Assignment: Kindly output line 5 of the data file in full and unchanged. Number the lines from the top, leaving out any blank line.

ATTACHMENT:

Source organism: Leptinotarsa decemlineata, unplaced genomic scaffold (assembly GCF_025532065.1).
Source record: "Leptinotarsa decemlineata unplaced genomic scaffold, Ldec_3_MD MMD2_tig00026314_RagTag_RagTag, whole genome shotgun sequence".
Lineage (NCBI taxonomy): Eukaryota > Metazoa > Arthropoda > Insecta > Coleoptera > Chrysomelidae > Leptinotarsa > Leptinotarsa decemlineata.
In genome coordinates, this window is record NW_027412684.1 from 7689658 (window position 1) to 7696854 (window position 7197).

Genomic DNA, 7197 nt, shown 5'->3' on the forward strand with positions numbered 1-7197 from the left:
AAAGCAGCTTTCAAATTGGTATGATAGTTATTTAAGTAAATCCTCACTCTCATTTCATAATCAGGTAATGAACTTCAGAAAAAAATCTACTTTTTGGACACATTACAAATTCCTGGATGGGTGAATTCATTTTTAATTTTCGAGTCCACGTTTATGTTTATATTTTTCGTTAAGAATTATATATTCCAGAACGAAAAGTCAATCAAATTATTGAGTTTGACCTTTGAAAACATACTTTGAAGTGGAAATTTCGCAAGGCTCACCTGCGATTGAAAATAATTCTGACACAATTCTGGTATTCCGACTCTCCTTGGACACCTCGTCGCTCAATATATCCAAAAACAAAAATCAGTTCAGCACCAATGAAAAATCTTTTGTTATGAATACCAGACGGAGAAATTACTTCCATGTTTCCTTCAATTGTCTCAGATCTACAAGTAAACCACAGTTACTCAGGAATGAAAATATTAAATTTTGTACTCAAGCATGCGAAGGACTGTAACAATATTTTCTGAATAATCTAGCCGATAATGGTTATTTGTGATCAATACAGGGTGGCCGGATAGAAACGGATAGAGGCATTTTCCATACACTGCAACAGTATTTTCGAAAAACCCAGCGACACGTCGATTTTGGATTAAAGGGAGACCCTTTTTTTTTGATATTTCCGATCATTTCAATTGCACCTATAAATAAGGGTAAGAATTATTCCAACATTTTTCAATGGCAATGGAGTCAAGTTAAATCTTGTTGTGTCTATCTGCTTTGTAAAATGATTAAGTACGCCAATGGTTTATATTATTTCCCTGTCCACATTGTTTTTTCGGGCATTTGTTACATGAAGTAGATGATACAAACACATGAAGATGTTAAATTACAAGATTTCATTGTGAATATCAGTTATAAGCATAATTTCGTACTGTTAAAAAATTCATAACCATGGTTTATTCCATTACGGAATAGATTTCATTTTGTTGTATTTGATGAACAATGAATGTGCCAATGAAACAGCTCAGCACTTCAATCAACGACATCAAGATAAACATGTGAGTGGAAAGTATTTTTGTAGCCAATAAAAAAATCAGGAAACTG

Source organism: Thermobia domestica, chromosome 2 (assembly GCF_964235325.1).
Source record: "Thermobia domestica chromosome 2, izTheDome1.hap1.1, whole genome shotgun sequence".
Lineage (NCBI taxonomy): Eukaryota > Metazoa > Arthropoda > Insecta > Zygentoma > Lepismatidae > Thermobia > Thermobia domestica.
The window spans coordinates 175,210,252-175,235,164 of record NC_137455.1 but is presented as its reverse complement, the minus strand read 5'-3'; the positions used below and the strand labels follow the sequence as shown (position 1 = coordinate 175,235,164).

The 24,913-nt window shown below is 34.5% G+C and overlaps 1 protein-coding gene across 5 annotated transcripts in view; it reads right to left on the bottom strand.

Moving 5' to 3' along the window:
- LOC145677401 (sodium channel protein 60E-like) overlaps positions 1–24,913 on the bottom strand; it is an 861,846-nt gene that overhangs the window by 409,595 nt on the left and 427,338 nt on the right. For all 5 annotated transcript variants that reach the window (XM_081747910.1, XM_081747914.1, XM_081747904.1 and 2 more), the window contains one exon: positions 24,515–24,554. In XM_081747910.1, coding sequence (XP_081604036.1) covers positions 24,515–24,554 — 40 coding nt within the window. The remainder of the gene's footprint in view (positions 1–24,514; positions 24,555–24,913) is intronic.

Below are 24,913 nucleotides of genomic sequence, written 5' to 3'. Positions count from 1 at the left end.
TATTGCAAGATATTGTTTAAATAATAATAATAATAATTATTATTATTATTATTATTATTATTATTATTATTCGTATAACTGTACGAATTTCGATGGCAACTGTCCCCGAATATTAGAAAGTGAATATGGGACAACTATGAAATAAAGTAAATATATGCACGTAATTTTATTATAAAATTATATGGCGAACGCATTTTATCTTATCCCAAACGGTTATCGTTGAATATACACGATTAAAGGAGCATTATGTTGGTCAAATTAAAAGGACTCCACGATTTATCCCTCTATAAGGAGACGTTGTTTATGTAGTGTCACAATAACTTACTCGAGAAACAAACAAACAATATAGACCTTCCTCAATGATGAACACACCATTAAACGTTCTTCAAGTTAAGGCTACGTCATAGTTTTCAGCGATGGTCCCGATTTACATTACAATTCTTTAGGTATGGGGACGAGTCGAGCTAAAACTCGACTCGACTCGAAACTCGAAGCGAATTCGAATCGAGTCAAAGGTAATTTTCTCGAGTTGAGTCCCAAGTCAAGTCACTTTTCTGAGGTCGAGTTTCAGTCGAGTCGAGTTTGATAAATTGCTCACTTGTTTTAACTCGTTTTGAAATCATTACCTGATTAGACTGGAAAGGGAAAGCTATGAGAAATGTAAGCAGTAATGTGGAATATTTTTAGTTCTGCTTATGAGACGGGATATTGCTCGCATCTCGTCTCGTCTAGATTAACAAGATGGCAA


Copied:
Genomic DNA, 7197 nt, shown 5'->3' on the forward strand with positions numbered 1-7197 from the left: